• In China, the economy will lose US$558 billion over the next decade due to effects on death and disability attributable to heart disease and kidney disease.
  • In Uruguay, the annual cost of dialysis is close to $ US 23 million, representing 30% of the budget of the National Resources Fund for specialized therapies.
  • In England, according to a recent report published by NHS Kidney Care, chronic kidney disease costs more than breast, lung, colon and skin cancer combined.
  • In Australia, treatment for all current and new cases of kidney failure through 2020 will cost an estimated $12 billion.

Sources: Journal of Clinical Medicine, 2019 Feb. 25, 2019 Feb; 8(2): 276, Published online 2019 Feb 25 National Kidney Foundation, Global Facts about Kidney Disease

Hemodialysis costs the Medicare system in the U.S. $90,000 per patient per year

Technological Advancements - Light at the End of the Tunnel

3 Areas of Innovation That Are Enabling Dramatic Change


Sensing Capabilities

  • Delivered Flow. This measurement provides confirmation of dialysis dose delivery.
  • Access flow and recirculation. This measurement can identify issues with a patient’s fistula, including stenosis.
  • Absolute and relative blood volume. These measurements are critical for ensuring adequate organ and tissue oxygenation is occurring.
  • Cardiac Output (CO) and other cardiac function parameters. These measurements can provide proactive cardiac index tracking that helps avoid cardiac collapse.
  • Dialyzer Volume. This measurement can potentially identify signs of clotting in the circuit.
  • Clearance and electrolyte monitoring. Careful management of phosphorus, potassium, and sodium levels can help avoid heart failure.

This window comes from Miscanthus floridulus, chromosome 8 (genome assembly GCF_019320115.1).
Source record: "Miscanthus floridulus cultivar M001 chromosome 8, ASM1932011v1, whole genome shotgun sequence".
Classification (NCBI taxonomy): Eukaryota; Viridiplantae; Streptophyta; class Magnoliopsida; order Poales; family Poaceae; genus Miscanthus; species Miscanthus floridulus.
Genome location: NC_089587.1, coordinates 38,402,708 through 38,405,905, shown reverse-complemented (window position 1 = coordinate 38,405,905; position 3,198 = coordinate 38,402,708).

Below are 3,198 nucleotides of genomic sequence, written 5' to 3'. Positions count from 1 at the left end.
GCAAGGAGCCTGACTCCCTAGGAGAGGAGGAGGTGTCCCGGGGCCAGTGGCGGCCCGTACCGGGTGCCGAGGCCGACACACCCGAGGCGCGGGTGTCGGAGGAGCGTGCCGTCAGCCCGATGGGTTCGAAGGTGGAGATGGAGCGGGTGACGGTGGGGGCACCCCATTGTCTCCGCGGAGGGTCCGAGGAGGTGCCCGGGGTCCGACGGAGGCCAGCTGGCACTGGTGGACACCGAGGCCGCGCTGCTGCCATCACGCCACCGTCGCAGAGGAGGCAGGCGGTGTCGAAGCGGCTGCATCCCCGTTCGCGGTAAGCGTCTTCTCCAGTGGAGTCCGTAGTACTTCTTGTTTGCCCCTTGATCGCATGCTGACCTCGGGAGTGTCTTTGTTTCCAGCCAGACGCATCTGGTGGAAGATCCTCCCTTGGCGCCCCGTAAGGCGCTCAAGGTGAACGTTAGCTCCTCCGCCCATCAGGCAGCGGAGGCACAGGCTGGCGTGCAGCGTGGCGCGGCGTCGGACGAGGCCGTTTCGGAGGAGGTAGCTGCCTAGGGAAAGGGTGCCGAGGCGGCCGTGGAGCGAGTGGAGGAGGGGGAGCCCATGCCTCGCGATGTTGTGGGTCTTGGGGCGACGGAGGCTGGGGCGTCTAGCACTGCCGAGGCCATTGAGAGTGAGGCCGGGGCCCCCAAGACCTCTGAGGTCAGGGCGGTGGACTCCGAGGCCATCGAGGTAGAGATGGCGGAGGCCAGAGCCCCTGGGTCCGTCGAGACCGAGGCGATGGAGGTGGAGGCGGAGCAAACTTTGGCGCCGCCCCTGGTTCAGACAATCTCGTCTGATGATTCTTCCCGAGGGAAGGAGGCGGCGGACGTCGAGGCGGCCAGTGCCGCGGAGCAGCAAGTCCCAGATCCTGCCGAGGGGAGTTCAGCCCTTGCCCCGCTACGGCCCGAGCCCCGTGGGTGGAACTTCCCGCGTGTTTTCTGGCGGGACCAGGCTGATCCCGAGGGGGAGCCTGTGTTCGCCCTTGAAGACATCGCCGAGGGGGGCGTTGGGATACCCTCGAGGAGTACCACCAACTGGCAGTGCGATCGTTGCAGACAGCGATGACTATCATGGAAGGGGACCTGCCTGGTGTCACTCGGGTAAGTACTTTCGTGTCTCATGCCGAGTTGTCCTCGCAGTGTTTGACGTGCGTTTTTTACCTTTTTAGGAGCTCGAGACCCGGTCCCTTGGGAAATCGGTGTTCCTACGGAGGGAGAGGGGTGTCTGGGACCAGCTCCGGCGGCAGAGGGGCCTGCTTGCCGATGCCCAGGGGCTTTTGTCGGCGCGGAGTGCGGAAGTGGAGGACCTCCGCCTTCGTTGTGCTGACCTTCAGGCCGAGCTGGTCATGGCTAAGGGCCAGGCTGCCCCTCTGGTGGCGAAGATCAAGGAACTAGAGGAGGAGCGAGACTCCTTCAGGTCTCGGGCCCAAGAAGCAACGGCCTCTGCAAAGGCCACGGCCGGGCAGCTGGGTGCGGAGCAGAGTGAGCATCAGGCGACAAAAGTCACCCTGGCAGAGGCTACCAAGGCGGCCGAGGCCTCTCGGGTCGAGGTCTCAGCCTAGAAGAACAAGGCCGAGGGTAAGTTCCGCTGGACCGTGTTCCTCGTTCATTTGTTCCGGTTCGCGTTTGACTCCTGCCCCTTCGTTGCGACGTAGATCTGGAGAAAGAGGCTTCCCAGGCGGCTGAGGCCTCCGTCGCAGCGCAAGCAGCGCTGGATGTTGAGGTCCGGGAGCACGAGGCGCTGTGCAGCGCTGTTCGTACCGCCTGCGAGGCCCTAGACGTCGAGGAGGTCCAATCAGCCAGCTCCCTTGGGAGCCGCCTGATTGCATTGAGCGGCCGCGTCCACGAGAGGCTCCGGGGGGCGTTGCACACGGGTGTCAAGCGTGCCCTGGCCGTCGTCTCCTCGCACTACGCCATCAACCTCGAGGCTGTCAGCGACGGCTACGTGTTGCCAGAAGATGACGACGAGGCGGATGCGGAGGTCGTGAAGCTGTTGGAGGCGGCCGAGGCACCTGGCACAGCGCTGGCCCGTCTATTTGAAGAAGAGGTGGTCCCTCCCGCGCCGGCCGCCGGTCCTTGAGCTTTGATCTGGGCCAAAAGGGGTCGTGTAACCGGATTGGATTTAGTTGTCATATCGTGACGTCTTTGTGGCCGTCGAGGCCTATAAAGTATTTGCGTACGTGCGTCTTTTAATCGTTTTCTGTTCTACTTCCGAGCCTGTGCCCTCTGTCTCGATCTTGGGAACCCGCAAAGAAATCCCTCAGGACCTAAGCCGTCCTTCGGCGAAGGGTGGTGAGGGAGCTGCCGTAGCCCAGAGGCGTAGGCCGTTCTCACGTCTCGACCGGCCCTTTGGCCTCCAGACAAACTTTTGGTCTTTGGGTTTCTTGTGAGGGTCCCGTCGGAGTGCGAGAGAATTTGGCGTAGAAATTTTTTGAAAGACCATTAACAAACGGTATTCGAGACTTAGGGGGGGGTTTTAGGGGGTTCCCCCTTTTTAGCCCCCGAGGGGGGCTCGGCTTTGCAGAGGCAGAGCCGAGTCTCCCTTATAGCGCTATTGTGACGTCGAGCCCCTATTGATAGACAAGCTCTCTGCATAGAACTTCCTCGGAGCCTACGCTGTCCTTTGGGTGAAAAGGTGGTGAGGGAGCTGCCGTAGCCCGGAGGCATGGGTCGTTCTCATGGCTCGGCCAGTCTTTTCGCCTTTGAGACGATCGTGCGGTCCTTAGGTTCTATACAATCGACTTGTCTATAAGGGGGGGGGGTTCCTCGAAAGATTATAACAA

BENEFIT: more data for better informed decision making and early warning signs of potential issues and asynchronous events


Nanotechnology and State-of-the-art Materials

  • Composite metals and plastics provide strength while decreasing size and weight.
  • Biocompatible materials allow for closer interaction and compatibility with the human body
  • New generation of biomimetic membranes for selective filtration
  • Smaller, longer lasting power supplies for portability
  • Less onboard computing hardware needed due to the advent of wireless connectivity

BENEFIT: Improved mobility, portability, and potential for implantation


Advanced Communication, Data Collection, and Analytics

  • Wireless communication and The Internet of Things allow the right information to get to the right members of the care team at the right time.
  • Online patient health records can increasingly allow for patients to be better informed.
  • Sophisticated engagement tools tied to patient data can improve compliance and reinforce positive behaviors.
  • Predictive analytics can continuously monitor data and spot issues with the patient and/or the device proactively.

BENEFIT: Clinical decisions are supported with timely, actionable, trusted data, leading to less staff time and improved outcomes.

Predictive modeling can provide clinicians with additional insights into the risks and benefits of treating patients earlier, with the goal of reducing the number of Americans developing end-stage renal disease in the first place” says Lauren Neal, a principal at Booz Allen Hamilton.

Technology Spotlight: Innovators Poised to Break the Paradigm

This technology spotlight features 3 new solutions being developed which are poised to enable the paradigm shift from clinic management to home and ambulatory care.

1. Outset Medical, San Jose, CA

Outset Medical, a medical technology pioneer in the dialysis field, is developing a suite of products which will serve as all-in-one home hemodialysis solutions designed to reduce the barriers that have previously limited the adoption of home treatment. The first generation product, Tablo, requires relatively minimal training, provides dialysis on-demand, and involves only 3 treatments per week. All this without the limitations and risks associated with travelling to and negotiating dialysis clinics.